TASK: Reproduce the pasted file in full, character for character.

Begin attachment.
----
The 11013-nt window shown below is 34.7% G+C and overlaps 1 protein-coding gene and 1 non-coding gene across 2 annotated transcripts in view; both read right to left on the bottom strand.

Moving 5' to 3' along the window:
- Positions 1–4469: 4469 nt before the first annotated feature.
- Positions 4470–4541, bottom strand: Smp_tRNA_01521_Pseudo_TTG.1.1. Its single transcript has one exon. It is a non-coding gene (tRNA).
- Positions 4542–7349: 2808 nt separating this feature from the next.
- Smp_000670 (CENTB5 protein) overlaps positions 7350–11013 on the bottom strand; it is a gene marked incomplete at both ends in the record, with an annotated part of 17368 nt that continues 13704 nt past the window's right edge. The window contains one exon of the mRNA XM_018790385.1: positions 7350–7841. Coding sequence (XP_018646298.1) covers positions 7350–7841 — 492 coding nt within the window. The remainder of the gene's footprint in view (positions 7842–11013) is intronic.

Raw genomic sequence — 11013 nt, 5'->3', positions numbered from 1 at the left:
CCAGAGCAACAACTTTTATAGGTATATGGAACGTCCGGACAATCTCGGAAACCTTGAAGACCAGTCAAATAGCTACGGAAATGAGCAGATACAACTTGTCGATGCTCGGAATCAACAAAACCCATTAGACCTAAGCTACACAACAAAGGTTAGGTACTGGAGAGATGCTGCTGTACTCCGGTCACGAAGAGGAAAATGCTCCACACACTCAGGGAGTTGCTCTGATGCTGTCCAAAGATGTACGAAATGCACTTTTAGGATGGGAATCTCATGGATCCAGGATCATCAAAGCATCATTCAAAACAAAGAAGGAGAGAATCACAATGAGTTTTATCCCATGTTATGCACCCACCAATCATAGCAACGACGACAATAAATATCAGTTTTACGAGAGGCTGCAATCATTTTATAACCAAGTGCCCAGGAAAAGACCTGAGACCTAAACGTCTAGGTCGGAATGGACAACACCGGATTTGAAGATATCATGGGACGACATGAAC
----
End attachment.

The 11013-nt window shown below is 34.7% G+C and overlaps 1 protein-coding gene and 1 non-coding gene across 2 annotated transcripts in view; both read right to left on the bottom strand.

Moving 5' to 3' along the window:
- Positions 1–4469: 4469 nt before the first annotated feature.
- Positions 4470–4541, bottom strand: Smp_tRNA_01521_Pseudo_TTG.1.1. Its single transcript has one exon. It is a non-coding gene (tRNA).
- Positions 4542–7349: 2808 nt separating this feature from the next.
- Smp_000670 (CENTB5 protein) overlaps positions 7350–11013 on the bottom strand; it is a gene marked incomplete at both ends in the record, with an annotated part of 17368 nt that continues 13704 nt past the window's right edge. The window contains one exon of the mRNA XM_018790385.1: positions 7350–7841. Coding sequence (XP_018646298.1) covers positions 7350–7841 — 492 coding nt within the window. The remainder of the gene's footprint in view (positions 7842–11013) is intronic.

Raw genomic sequence — 11013 nt, 5'->3', positions numbered from 1 at the left:
CCAGAGCAACAACTTTTATAGGTATATGGAACGTCCGGACAATCTCGGAAACCTTGAAGACCAGTCAAATAGCTACGGAAATGAGCAGATACAACTTGTCGATGCTCGGAATCAACAAAACCCATTAGACCTAAGCTACACAACAAAGGTTAGGTACTGGAGAGATGCTGCTGTACTCCGGTCACGAAGAGGAAAATGCTCCACACACTCAGGGAGTTGCTCTGATGCTGTCCAAAGATGTACGAAATGCACTTTTAGGATGGGAATCTCATGGATCCAGGATCATCAAAGCATCATTCAAAACAAAGAAGGAGAGAATCACAATGAGTTTTATCCCATGTTATGCACCCACCAATCATAGCAACGACGACAATAAATATCAGTTTTACGAGAGGCTGCAATCATTTTATAACCAAGTGCCCAGGAAAAGACCTGAGACCTAAACGTCTAGGTCGGAATGGACAACACCGGATTTGAAGATATCATGGGACGACATGAAC